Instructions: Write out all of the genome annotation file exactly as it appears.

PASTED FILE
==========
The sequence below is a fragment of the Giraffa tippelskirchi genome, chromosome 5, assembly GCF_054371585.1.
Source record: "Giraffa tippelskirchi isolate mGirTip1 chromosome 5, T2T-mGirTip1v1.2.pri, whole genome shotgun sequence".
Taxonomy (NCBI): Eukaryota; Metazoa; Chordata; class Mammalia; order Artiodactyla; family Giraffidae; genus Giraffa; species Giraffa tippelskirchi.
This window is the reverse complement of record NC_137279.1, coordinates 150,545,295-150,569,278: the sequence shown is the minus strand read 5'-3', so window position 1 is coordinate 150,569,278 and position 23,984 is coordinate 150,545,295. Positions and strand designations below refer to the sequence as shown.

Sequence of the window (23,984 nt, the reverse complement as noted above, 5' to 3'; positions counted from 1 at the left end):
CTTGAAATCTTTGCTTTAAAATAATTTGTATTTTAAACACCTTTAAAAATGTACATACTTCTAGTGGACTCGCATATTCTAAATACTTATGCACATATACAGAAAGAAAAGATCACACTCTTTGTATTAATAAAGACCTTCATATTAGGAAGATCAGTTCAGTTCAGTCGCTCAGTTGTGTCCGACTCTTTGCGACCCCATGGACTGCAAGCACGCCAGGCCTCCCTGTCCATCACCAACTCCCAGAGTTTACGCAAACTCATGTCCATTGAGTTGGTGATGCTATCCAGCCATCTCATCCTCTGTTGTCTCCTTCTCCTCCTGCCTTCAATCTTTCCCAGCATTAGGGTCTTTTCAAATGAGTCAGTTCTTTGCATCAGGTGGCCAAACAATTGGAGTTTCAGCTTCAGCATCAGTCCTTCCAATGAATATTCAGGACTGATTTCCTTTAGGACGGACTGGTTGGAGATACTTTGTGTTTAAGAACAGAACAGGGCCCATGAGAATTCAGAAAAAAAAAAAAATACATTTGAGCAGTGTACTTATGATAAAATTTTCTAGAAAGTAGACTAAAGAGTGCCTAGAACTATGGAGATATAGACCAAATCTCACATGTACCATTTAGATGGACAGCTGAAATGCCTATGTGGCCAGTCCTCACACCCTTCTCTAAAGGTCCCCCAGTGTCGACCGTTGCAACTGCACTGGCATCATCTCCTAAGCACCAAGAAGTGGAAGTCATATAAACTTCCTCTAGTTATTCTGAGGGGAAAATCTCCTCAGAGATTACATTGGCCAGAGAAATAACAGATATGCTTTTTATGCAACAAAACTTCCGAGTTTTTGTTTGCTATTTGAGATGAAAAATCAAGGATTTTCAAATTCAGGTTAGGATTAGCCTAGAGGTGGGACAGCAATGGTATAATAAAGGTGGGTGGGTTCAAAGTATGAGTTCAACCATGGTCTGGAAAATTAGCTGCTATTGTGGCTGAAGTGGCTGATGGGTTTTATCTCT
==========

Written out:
The sequence below is a fragment of the Giraffa tippelskirchi genome, chromosome 5, assembly GCF_054371585.1.
Source record: "Giraffa tippelskirchi isolate mGirTip1 chromosome 5, T2T-mGirTip1v1.2.pri, whole genome shotgun sequence".
Taxonomy (NCBI): Eukaryota; Metazoa; Chordata; class Mammalia; order Artiodactyla; family Giraffidae; genus Giraffa; species Giraffa tippelskirchi.
This window is the reverse complement of record NC_137279.1, coordinates 150,545,295-150,569,278: the sequence shown is the minus strand read 5'-3', so window position 1 is coordinate 150,569,278 and position 23,984 is coordinate 150,545,295. Positions and strand designations below refer to the sequence as shown.

Sequence of the window (23,984 nt, the reverse complement as noted above, 5' to 3'; positions counted from 1 at the left end):
CTTGAAATCTTTGCTTTAAAATAATTTGTATTTTAAACACCTTTAAAAATGTACATACTTCTAGTGGACTCGCATATTCTAAATACTTATGCACATATACAGAAAGAAAAGATCACACTCTTTGTATTAATAAAGACCTTCATATTAGGAAGATCAGTTCAGTTCAGTCGCTCAGTTGTGTCCGACTCTTTGCGACCCCATGGACTGCAAGCACGCCAGGCCTCCCTGTCCATCACCAACTCCCAGAGTTTACGCAAACTCATGTCCATTGAGTTGGTGATGCTATCCAGCCATCTCATCCTCTGTTGTCTCCTTCTCCTCCTGCCTTCAATCTTTCCCAGCATTAGGGTCTTTTCAAATGAGTCAGTTCTTTGCATCAGGTGGCCAAACAATTGGAGTTTCAGCTTCAGCATCAGTCCTTCCAATGAATATTCAGGACTGATTTCCTTTAGGACGGACTGGTTGGAGATACTTTGTGTTTAAGAACAGAACAGGGCCCATGAGAATTCAGAAAAAAAAAAAAATACATTTGAGCAGTGTACTTATGATAAAATTTTCTAGAAAGTAGACTAAAGAGTGCCTAGAACTATGGAGATATAGACCAAATCTCACATGTACCATTTAGATGGACAGCTGAAATGCCTATGTGGCCAGTCCTCACACCCTTCTCTAAAGGTCCCCCAGTGTCGACCGTTGCAACTGCACTGGCATCATCTCCTAAGCACCAAGAAGTGGAAGTCATATAAACTTCCTCTAGTTATTCTGAGGGGAAAATCTCCTCAGAGATTACATTGGCCAGAGAAATAACAGATATGCTTTTTATGCAACAAAACTTCCGAGTTTTTGTTTGCTATTTGAGATGAAAAATCAAGGATTTTCAAATTCAGGTTAGGATTAGCCTAGAGGTGGGACAGCAATGGTATAATAAAGGTGGGTGGGTTCAAAGTATGAGTTCAACCATGGTCTGGAAAATTAGCTGCTATTGTGGCTGAAGTGGCTGATGGGTTTTATCTCT